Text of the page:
That sounds like some of the designs created when Tim Pernetti hired the Michael Graves firm to do some renderings back in 2013. That included a plaza and video boards.
Everything old is new again.
4) Not long after the Board of Governors approved the university Physical Master Plan that included a makeover of Rutgers' athletics facilities, we knew there would be tweaks along the way.
The plan to use the empty space under the south endzone seating was scrapped already (good move). And the master plan that we have talked and written about ad nauseum is being looked at as a road map, but not as a final detailed product. We've gone over what we've seen as inconsistencies and odd combinations of facilities, and it looks like Hobbs will have his say in making it right. "We'll continue to tweak to make sure it's the best plan possible,'' Hobbs said. "You look at the soccer and lacrosse complex that we want to build. Just the placement of that, where that sits, whether you can build a turf practice field to support our lacrosse teams. Whether that then also benefits other teams is something that we'll always keep looking at and thinking about, so that at the end of this, what we want to be able to say is that we did it the right way and we are at least competitive in the top half of the Big Ten.''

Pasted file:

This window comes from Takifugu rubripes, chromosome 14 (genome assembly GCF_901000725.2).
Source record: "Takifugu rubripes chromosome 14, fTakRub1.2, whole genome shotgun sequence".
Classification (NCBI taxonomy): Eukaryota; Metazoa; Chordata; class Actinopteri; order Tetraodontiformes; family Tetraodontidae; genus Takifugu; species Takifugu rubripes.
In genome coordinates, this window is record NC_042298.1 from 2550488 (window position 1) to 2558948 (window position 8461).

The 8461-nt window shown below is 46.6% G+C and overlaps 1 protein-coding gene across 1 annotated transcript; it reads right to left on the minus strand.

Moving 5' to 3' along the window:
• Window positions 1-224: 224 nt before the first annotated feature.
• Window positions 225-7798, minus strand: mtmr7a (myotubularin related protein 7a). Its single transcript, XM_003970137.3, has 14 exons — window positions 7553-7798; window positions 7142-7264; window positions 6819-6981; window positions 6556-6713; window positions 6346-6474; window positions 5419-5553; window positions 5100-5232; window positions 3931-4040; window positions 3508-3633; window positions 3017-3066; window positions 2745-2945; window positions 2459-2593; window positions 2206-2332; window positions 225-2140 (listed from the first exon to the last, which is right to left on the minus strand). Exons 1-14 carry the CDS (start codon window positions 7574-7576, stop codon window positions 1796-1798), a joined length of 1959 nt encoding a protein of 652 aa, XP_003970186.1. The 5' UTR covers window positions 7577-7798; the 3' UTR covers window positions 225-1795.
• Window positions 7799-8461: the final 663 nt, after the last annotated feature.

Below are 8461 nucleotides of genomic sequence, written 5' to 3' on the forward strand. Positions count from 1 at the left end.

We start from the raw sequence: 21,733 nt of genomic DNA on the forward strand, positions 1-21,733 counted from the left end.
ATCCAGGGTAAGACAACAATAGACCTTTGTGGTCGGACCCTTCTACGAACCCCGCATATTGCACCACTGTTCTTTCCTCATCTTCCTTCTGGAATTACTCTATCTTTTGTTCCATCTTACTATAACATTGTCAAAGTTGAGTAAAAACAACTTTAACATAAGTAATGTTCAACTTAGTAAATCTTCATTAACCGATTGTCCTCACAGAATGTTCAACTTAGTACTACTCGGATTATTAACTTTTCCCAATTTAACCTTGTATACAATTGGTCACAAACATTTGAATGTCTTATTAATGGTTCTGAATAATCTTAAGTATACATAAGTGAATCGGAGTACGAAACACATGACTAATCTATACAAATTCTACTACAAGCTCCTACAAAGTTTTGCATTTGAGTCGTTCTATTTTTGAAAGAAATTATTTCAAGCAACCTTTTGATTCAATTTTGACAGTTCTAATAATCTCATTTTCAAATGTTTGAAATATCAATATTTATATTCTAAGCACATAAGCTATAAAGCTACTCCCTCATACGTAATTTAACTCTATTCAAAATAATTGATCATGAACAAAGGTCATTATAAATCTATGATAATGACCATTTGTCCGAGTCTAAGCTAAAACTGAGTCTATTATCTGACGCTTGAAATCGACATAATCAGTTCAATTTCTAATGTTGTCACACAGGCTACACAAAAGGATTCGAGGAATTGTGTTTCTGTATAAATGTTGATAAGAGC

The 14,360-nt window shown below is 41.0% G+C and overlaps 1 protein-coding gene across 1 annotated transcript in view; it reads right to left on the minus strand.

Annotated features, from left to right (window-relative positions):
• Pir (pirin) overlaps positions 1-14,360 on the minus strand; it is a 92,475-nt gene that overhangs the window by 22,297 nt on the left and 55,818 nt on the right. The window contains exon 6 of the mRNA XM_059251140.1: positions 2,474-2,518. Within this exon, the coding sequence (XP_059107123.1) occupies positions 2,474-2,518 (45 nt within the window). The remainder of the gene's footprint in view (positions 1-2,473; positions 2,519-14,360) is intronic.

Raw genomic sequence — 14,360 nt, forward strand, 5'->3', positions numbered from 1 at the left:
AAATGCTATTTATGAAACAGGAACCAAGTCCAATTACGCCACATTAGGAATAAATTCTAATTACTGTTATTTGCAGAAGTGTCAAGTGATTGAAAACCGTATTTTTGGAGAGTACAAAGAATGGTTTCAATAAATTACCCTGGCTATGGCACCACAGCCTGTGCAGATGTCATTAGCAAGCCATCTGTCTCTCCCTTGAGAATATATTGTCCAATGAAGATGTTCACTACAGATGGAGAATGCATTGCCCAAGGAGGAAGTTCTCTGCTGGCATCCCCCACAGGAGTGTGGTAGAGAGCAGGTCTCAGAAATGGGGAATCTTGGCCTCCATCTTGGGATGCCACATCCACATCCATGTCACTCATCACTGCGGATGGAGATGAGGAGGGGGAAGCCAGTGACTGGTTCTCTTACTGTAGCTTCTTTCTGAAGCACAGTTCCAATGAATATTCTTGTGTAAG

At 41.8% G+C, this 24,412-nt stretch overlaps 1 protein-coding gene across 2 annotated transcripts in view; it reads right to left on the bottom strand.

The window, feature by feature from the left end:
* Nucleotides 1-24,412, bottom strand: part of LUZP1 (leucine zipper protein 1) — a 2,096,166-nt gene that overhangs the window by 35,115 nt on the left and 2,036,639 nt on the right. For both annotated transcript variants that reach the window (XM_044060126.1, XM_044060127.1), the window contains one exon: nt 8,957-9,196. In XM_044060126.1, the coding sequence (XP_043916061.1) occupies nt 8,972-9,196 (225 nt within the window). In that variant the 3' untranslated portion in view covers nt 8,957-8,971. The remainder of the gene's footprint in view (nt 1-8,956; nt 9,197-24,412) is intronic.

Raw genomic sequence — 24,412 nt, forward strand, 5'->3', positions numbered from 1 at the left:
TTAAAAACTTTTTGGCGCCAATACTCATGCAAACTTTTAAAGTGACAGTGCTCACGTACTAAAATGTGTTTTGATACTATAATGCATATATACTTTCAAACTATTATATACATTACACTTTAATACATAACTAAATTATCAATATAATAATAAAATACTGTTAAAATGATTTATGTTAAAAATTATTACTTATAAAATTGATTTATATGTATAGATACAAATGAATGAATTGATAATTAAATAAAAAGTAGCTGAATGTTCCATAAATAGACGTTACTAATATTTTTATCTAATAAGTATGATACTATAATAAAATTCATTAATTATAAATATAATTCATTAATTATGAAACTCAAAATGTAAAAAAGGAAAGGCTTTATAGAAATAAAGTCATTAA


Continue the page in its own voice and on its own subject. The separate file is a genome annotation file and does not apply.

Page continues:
Thank you, Pat. Finally, someone who thinks and knows what to do with those thoughts.
5) During my (Keith Sargeant's) recent tour of Rutgers' College Avenue projects, I was told that university President Robert Barchi took a personal interest in the architectural design of the Residential Honors College and new academic buildings. Well, Barchi appears to be putting his passion for architecture to work once again. Hobbs said his boss "is going to be very involved'' in the look of the new multi-sport facility.